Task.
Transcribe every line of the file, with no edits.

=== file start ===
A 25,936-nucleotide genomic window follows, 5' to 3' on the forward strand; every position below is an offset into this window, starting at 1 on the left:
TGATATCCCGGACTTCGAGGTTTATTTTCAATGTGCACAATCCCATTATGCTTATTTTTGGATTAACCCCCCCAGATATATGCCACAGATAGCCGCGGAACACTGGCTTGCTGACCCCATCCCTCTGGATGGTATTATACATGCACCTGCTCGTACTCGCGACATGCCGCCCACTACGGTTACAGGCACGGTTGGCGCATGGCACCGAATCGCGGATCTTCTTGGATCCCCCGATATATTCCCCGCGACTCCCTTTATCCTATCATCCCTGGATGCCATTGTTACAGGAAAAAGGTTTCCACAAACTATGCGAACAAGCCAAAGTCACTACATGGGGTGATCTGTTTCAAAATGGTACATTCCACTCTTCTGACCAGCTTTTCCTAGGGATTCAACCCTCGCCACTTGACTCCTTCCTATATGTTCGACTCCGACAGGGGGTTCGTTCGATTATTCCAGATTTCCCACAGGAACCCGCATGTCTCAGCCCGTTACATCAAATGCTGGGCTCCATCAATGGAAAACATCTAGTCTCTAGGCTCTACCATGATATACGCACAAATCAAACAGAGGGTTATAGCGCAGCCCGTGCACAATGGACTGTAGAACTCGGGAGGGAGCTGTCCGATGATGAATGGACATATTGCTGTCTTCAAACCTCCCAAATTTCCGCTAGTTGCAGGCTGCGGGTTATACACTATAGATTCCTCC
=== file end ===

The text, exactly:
A 25,936-nucleotide genomic window follows, 5' to 3' on the forward strand; every position below is an offset into this window, starting at 1 on the left:
TGATATCCCGGACTTCGAGGTTTATTTTCAATGTGCACAATCCCATTATGCTTATTTTTGGATTAACCCCCCCAGATATATGCCACAGATAGCCGCGGAACACTGGCTTGCTGACCCCATCCCTCTGGATGGTATTATACATGCACCTGCTCGTACTCGCGACATGCCGCCCACTACGGTTACAGGCACGGTTGGCGCATGGCACCGAATCGCGGATCTTCTTGGATCCCCCGATATATTCCCCGCGACTCCCTTTATCCTATCATCCCTGGATGCCATTGTTACAGGAAAAAGGTTTCCACAAACTATGCGAACAAGCCAAAGTCACTACATGGGGTGATCTGTTTCAAAATGGTACATTCCACTCTTCTGACCAGCTTTTCCTAGGGATTCAACCCTCGCCACTTGACTCCTTCCTATATGTTCGACTCCGACAGGGGGTTCGTTCGATTATTCCAGATTTCCCACAGGAACCCGCATGTCTCAGCCCGTTACATCAAATGCTGGGCTCCATCAATGGAAAACATCTAGTCTCTAGGCTCTACCATGATATACGCACAAATCAAACAGAGGGTTATAGCGCAGCCCGTGCACAATGGACTGTAGAACTCGGGAGGGAGCTGTCCGATGATGAATGGACATATTGCTGTCTTCAAACCTCCCAAATTTCCGCTAGTTGCAGGCTGCGGGTTATACACTATAGATTCCTCC